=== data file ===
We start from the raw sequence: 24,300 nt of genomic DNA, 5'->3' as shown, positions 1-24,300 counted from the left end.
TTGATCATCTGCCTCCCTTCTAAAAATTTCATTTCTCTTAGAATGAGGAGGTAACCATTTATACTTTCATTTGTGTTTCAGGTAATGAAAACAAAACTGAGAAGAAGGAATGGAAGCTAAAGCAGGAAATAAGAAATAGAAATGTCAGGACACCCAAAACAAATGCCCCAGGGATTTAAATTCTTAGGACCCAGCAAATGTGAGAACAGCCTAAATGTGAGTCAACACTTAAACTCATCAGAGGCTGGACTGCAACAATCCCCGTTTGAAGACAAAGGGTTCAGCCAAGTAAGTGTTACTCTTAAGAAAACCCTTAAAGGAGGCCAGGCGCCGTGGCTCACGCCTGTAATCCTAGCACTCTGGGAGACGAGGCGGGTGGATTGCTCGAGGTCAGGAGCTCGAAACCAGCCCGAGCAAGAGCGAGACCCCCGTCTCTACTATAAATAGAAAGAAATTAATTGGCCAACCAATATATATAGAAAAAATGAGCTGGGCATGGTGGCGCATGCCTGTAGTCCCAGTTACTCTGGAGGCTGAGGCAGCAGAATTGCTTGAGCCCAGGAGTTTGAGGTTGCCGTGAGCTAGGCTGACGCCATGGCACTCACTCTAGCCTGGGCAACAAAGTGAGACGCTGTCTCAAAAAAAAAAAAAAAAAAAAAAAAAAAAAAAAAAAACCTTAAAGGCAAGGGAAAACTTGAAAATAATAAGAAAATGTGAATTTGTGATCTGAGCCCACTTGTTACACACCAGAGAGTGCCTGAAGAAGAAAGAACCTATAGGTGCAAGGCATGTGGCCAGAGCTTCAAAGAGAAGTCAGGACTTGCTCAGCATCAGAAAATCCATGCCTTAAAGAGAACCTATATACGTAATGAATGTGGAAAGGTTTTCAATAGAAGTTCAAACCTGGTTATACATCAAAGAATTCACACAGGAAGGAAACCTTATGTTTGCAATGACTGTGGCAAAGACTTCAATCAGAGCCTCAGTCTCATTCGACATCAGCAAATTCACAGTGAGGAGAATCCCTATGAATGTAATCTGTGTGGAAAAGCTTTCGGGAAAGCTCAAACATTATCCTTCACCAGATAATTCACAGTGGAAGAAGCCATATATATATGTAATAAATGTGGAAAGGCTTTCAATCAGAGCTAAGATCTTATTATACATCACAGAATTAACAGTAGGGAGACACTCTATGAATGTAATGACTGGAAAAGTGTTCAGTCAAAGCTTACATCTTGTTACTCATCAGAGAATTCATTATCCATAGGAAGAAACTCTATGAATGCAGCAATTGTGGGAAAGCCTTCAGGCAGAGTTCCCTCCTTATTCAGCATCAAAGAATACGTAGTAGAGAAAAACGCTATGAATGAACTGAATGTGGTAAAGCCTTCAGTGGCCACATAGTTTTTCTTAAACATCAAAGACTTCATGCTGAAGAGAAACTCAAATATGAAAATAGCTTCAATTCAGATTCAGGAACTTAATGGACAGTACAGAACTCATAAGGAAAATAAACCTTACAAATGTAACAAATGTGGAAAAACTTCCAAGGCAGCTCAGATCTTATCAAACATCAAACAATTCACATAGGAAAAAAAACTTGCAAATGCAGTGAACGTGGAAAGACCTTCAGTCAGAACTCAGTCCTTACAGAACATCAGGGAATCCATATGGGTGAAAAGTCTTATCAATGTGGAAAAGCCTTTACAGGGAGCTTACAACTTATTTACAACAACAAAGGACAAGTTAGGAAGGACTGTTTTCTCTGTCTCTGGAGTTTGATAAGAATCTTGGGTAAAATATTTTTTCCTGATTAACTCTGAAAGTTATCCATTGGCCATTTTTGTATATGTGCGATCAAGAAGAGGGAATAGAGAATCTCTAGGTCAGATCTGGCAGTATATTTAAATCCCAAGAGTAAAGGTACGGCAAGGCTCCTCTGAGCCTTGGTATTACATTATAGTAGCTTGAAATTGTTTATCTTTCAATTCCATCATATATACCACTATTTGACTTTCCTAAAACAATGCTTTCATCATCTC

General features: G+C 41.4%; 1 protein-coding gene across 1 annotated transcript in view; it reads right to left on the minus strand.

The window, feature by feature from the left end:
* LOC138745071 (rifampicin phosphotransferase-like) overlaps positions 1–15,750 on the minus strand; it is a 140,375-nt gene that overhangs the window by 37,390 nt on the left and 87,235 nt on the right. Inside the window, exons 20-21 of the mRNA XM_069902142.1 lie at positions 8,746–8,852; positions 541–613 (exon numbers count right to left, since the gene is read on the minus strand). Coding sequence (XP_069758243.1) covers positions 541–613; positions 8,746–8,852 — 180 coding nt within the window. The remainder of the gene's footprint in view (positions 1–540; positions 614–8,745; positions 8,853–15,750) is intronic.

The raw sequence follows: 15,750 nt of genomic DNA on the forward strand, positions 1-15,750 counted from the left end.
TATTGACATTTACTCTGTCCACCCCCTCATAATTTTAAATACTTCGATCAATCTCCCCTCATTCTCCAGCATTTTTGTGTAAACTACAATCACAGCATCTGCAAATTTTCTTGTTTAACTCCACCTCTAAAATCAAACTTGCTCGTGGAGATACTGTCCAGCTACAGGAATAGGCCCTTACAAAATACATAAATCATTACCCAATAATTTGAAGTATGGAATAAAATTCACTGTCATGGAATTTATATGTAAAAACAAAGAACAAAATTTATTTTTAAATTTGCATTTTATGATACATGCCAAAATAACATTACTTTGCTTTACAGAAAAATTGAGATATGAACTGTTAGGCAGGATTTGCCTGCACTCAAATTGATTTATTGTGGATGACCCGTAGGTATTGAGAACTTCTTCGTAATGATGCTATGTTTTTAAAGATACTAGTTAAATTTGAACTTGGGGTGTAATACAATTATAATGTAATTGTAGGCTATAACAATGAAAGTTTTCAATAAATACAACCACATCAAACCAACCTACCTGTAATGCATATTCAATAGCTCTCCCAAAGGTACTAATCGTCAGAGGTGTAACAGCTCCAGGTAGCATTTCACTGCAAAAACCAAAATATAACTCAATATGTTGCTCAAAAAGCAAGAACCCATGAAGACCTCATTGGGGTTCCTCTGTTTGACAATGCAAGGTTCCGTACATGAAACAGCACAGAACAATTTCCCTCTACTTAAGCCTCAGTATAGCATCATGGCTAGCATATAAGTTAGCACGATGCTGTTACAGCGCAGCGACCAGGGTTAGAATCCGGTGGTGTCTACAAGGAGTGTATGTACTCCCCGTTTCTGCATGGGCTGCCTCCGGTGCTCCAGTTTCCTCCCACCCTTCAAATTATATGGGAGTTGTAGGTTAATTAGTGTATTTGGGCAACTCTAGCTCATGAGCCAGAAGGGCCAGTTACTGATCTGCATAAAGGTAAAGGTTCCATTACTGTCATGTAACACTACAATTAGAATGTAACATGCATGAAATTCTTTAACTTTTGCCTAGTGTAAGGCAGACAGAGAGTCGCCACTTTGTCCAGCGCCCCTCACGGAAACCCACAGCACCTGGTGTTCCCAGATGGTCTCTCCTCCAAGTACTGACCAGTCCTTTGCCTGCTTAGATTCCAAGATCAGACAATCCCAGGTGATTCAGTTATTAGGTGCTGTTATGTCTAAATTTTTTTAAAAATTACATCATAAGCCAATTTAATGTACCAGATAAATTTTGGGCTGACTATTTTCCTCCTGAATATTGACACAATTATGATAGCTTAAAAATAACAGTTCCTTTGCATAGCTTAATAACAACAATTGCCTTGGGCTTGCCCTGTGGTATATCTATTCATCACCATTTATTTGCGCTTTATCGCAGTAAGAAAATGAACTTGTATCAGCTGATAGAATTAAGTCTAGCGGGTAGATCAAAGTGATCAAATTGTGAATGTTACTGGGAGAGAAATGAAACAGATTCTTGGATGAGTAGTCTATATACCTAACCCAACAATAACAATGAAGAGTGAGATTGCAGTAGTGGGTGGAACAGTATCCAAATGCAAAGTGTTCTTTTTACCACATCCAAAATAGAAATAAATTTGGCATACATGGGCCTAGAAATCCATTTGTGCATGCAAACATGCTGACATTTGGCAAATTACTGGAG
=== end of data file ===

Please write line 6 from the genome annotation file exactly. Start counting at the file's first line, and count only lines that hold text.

The raw sequence follows: 15,750 nt of genomic DNA on the forward strand, positions 1-15,750 counted from the left end.